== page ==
No standard programme

If it turns out that this isn’t possible, the Wiesbaden high-angle rescuers are deployed. They have to be able to classify the situation within mere moments. The hand movements that follow are practised. Everyone in the team knows what they have to do by means of clearly consulting with one another. The specialists get to work just like individual, interlinked cogs. There is no standard programme. Each deployment operation is too different from the last one for there to be a standard programme. If, for instance, a window cleaner falls and is hanging on a building façade in his safety harness, he may be given first aid in this position by a paramedic first of all – and only lowered to the ground afterwards. The SRHT unit has to take a completely different approach when dealing with a tree surgeon who has been working at height and injured himself with his chain saw. “In situations like these, in most cases the injury is dramatic and a swift descent is essential so that the victim doesn’t bleed to death,” explains Mr Dörwald.

Complete confidence – in both one’s colleagues and one’s equipment

It doesn’t matter what the rescue team encounters at the scene of an accident. One principle always remains the same for Mr Dörwald: “Ultimately, it all boils down to saving one person – or, indeed, several people – within a very short space of time.” And it’s not just about ensuring the safety of the victim or victims, but also about guaranteeing one’s own safety. In this regard, the team members must be able to rely entirely on both their colleagues and their equipment.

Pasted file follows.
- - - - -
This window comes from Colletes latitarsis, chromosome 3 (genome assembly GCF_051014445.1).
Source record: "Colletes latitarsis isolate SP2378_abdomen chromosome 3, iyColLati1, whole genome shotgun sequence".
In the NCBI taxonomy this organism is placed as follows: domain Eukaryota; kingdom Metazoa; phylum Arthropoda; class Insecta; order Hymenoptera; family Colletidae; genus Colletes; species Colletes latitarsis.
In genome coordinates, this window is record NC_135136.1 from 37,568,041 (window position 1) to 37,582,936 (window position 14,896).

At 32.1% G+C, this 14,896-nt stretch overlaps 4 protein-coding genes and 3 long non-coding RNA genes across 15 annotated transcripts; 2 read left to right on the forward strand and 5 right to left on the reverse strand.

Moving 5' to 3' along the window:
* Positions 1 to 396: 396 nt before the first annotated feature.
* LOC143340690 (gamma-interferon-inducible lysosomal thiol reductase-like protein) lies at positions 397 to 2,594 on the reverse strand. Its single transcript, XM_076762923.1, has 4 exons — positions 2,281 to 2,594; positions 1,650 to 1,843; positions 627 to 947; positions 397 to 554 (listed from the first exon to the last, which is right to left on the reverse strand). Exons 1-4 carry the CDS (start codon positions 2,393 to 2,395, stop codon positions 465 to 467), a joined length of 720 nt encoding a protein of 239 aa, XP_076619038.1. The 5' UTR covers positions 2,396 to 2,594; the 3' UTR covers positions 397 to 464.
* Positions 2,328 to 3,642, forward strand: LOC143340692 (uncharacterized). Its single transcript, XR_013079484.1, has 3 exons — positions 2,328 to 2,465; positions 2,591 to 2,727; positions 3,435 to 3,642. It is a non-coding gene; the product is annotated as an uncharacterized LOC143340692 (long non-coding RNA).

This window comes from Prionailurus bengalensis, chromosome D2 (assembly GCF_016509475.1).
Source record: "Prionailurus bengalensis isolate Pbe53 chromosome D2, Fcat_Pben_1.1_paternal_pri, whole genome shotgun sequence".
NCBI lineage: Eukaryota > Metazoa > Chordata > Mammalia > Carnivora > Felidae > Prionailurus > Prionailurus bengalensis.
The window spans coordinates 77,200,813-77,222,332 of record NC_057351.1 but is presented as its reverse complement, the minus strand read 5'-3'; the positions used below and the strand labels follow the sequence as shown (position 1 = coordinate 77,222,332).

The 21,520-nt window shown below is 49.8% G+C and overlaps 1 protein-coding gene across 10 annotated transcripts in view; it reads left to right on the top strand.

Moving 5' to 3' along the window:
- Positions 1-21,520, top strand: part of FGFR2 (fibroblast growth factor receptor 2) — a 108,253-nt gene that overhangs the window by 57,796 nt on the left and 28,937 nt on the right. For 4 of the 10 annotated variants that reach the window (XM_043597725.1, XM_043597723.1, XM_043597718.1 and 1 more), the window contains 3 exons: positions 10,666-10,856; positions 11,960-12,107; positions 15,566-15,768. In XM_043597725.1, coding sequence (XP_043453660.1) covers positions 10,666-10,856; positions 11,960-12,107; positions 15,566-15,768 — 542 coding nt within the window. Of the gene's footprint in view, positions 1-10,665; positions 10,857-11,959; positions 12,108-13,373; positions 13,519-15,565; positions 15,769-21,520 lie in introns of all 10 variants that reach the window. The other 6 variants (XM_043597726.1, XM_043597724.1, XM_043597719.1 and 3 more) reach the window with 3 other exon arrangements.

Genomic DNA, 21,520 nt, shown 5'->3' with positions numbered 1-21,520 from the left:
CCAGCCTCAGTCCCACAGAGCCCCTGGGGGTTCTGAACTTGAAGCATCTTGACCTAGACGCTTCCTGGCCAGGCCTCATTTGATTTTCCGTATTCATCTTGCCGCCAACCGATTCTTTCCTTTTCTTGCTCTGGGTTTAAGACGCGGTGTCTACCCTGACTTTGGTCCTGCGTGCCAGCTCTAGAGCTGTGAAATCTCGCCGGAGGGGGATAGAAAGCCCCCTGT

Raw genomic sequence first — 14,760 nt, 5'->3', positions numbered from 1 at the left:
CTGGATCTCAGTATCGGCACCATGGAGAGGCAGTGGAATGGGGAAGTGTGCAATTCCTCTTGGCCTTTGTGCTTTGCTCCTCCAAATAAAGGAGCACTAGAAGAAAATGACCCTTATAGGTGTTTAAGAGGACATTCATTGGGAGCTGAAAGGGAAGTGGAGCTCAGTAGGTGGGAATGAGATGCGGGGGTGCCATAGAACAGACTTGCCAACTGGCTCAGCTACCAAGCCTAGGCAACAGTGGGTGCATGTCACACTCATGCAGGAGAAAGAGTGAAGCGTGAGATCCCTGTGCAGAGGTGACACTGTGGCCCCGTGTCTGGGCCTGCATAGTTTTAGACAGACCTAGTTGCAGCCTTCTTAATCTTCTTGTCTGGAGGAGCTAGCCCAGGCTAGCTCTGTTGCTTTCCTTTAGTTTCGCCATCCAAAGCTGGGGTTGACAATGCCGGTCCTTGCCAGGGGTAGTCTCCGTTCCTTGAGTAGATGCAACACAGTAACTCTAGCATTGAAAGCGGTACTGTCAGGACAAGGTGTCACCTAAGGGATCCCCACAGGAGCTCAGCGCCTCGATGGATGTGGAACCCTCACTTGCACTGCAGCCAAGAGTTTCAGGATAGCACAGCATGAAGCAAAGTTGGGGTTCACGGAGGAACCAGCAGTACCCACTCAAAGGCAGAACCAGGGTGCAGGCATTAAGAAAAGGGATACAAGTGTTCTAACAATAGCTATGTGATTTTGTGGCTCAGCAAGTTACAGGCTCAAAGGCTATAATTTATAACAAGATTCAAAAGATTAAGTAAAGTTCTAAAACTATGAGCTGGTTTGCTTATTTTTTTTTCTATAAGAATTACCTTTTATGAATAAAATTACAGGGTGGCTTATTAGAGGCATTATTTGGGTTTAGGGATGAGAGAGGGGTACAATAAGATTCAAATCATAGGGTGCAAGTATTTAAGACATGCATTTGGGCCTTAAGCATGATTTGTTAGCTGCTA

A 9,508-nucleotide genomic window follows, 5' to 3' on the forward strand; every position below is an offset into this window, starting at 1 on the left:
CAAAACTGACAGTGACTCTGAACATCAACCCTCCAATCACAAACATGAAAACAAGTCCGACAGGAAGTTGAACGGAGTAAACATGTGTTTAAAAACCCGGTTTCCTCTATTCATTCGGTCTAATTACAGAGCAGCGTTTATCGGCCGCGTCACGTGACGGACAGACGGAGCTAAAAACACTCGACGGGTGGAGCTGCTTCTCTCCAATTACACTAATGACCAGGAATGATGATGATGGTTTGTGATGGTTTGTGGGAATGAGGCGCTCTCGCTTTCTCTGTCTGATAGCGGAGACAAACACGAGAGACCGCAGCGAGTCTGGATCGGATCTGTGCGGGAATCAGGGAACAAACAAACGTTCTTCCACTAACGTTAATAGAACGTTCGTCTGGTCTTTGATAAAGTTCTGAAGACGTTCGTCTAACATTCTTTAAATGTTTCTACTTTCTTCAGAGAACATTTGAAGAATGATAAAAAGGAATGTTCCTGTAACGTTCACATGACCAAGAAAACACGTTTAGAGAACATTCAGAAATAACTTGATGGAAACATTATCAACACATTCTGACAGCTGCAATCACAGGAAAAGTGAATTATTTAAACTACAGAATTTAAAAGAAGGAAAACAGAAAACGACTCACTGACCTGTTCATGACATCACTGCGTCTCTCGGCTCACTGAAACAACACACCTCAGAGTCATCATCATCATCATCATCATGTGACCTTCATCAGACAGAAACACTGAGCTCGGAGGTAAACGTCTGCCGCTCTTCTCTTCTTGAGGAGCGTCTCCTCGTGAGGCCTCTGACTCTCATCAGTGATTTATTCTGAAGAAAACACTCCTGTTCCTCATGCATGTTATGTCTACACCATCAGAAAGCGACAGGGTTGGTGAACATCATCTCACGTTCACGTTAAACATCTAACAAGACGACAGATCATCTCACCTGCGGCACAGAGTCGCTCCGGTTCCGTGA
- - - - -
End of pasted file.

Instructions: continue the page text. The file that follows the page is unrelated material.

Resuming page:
Those who work at heights need equipment they can rely on. (Photo: Wiesbaden 112 / Sebastian Stenzel)

In addition to traditional fire-fighters’ clothing, they also wear harnesses which they can also use to secure themselves against falling. They can also use the harness to hook into the wire rope which they use to abseil down from a helicopter to the scene of an accident. The high-angle rescuers are allowed to choose their own harnesses. “It’s important that everyone feels comfortable in their equipment. This means that a harness must be comfortable and easy to handle and shouldn’t impede work,” explains Mr Dörwald, discussing what really matters to him when it comes to his equipment. Mr Dörwald states with confidence: “We must be able to handle our equipment in our sleep.” Which is also why he regularly makes sure his skills are up to scratch together with his unit. As was also the case during the drill in the Morgenbach Valley…